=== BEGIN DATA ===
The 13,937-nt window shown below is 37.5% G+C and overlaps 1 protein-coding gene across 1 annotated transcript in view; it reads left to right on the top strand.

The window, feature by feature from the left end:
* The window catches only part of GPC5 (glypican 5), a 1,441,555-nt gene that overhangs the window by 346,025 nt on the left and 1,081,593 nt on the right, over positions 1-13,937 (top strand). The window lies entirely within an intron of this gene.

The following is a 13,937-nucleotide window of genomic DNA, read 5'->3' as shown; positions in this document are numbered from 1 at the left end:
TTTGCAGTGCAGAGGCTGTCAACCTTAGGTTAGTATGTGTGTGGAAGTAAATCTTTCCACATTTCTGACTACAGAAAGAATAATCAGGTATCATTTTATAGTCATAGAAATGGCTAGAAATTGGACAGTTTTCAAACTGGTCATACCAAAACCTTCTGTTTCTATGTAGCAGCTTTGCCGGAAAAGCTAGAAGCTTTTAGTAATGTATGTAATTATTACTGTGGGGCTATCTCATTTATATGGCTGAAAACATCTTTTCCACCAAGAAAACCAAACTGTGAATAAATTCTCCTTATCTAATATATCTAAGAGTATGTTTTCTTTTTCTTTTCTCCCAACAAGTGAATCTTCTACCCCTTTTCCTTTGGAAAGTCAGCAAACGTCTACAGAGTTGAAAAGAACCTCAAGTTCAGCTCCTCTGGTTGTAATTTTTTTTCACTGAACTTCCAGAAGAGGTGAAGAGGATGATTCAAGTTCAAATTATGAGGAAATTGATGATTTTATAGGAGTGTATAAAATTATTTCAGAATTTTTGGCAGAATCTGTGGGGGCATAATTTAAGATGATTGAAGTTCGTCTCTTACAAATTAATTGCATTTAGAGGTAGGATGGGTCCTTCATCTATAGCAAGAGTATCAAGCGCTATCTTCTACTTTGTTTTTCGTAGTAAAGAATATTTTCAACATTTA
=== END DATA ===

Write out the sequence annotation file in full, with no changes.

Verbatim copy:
The 13,937-nt window shown below is 37.5% G+C and overlaps 1 protein-coding gene across 1 annotated transcript in view; it reads left to right on the top strand.

The window, feature by feature from the left end:
* The window catches only part of GPC5 (glypican 5), a 1,441,555-nt gene that overhangs the window by 346,025 nt on the left and 1,081,593 nt on the right, over positions 1-13,937 (top strand). The window lies entirely within an intron of this gene.

The following is a 13,937-nucleotide window of genomic DNA, read 5'->3' as shown; positions in this document are numbered from 1 at the left end:
TTTGCAGTGCAGAGGCTGTCAACCTTAGGTTAGTATGTGTGTGGAAGTAAATCTTTCCACATTTCTGACTACAGAAAGAATAATCAGGTATCATTTTATAGTCATAGAAATGGCTAGAAATTGGACAGTTTTCAAACTGGTCATACCAAAACCTTCTGTTTCTATGTAGCAGCTTTGCCGGAAAAGCTAGAAGCTTTTAGTAATGTATGTAATTATTACTGTGGGGCTATCTCATTTATATGGCTGAAAACATCTTTTCCACCAAGAAAACCAAACTGTGAATAAATTCTCCTTATCTAATATATCTAAGAGTATGTTTTCTTTTTCTTTTCTCCCAACAAGTGAATCTTCTACCCCTTTTCCTTTGGAAAGTCAGCAAACGTCTACAGAGTTGAAAAGAACCTCAAGTTCAGCTCCTCTGGTTGTAATTTTTTTTCACTGAACTTCCAGAAGAGGTGAAGAGGATGATTCAAGTTCAAATTATGAGGAAATTGATGATTTTATAGGAGTGTATAAAATTATTTCAGAATTTTTGGCAGAATCTGTGGGGGCATAATTTAAGATGATTGAAGTTCGTCTCTTACAAATTAATTGCATTTAGAGGTAGGATGGGTCCTTCATCTATAGCAAGAGTATCAAGCGCTATCTTCTACTTTGTTTTTCGTAGTAAAGAATATTTTCAACATTTA